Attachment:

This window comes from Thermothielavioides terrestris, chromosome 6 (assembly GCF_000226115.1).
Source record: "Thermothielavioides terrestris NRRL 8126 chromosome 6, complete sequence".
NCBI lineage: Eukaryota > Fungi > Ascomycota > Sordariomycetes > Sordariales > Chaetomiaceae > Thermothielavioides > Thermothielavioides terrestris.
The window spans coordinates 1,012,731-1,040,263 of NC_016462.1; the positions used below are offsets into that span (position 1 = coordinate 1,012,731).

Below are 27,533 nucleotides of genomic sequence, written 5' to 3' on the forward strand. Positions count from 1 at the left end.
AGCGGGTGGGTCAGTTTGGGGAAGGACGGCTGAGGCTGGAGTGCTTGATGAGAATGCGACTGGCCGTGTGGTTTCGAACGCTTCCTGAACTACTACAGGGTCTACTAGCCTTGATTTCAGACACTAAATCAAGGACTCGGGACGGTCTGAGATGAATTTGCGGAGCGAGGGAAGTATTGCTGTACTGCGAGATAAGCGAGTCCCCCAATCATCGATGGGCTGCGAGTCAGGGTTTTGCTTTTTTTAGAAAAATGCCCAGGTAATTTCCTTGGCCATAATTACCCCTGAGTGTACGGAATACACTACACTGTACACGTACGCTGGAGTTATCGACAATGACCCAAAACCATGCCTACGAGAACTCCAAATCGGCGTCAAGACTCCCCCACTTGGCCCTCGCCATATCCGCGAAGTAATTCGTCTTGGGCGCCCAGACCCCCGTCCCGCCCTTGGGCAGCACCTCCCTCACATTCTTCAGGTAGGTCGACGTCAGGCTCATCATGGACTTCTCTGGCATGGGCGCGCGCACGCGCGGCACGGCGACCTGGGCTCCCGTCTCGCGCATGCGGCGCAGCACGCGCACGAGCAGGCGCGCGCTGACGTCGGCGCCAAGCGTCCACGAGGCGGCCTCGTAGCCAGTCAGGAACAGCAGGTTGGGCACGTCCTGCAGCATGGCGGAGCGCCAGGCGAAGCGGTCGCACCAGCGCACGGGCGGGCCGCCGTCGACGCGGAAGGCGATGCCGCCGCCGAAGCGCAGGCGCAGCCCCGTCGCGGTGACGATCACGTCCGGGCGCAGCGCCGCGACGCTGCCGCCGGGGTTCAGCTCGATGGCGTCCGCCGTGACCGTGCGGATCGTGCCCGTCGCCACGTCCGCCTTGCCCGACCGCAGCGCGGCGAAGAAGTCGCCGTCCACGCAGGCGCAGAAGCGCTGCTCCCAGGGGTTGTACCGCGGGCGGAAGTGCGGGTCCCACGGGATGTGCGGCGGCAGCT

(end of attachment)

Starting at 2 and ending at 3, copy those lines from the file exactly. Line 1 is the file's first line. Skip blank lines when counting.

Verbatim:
Source record: "Thermothielavioides terrestris NRRL 8126 chromosome 6, complete sequence".
NCBI lineage: Eukaryota > Fungi > Ascomycota > Sordariomycetes > Sordariales > Chaetomiaceae > Thermothielavioides > Thermothielavioides terrestris.